Man's Search for Meaning / [electronic resource]. Viktor E. Frankl.
Psychiatrist Viktor Frankl's memoir has riveted generations of readers with its descriptions of life in Nazi death camps and its lessons for spiritual survival. Between 1942 and 1945 Frankl labored in four different camps, including Auschwitz, while his parents, brother, and pregnant wife perished. Based on his own experience and the experiences of others he treated later in his practice, Frankl argues that we cannot avoid suffering but we can choose how to cope with it, find meaning in it, and move forward with renewed purpose. Frankl's theory-known as logotherapy, from the Greek word logos ("meaning")-holds that our primary drive in life is not pleasure, as Freud maintained, but the discovery and pursuit of what we personally find meaningful. At the time of Frankl's death in 1997, "Man's Search for Meaning" had sold more than 10 million copies in twenty-four languages. A 1991 reader survey for the Library of Congress that asked readers to name a "book that made a difference in your life" found "Man's Search for Meaning" among the ten most influential books in America.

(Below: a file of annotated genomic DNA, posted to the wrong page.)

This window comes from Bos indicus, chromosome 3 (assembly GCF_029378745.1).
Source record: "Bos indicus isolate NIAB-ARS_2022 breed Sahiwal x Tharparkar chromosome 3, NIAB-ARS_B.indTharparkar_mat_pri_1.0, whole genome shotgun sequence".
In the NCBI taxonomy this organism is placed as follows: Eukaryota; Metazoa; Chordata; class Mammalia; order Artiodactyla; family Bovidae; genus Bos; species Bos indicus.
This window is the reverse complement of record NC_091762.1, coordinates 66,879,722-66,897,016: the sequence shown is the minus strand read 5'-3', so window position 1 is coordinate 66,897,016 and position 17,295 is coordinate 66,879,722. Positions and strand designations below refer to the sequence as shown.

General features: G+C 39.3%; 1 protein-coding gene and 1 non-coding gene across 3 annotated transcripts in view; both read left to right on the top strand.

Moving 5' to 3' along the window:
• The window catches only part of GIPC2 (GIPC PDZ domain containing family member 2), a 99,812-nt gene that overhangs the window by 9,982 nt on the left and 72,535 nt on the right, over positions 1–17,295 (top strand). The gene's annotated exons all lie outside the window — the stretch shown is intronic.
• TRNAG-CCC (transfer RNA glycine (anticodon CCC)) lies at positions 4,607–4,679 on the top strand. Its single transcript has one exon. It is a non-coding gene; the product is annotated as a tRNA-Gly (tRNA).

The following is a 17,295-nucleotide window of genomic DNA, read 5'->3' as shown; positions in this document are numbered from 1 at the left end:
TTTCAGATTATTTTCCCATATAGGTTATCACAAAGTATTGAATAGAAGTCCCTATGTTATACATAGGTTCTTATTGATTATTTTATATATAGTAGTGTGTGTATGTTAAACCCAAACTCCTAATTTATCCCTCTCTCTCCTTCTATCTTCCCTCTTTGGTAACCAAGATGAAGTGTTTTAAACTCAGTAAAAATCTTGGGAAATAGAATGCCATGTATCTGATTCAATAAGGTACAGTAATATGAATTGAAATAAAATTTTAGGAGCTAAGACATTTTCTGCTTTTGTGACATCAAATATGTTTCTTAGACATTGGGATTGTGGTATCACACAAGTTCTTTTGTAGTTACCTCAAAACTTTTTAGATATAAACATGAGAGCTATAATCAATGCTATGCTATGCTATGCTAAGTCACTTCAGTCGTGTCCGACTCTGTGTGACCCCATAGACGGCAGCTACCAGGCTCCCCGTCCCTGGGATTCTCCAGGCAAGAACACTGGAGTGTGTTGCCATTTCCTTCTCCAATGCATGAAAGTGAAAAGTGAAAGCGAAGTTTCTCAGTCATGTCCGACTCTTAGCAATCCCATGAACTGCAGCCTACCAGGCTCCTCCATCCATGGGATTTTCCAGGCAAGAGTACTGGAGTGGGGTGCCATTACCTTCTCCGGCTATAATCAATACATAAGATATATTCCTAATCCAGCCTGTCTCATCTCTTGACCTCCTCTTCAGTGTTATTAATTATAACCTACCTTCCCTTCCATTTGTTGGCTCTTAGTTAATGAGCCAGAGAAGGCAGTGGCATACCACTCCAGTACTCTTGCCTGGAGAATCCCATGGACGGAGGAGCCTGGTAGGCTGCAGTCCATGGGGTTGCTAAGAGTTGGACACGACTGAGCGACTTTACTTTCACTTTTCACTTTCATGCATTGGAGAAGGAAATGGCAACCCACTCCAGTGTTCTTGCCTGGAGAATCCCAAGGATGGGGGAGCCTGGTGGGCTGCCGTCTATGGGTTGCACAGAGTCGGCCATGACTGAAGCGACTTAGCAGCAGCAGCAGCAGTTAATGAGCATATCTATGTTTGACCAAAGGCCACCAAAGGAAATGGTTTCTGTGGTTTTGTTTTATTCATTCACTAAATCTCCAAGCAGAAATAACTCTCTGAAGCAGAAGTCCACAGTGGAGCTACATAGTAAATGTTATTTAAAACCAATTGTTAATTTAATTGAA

- ISBN: 9780807014288 (electronic bk)
- Physical Description: 1 online resource
Electronic reproduction. New York : Beacon Press, 2006. Requires OverDrive Read (file size: N/A KB) or Adobe Digital Editions (file size: 3226 KB) or Kobo app or compatible Kobo device (file size: N/A KB) or Amazon Kindle (file size: N/A KB).
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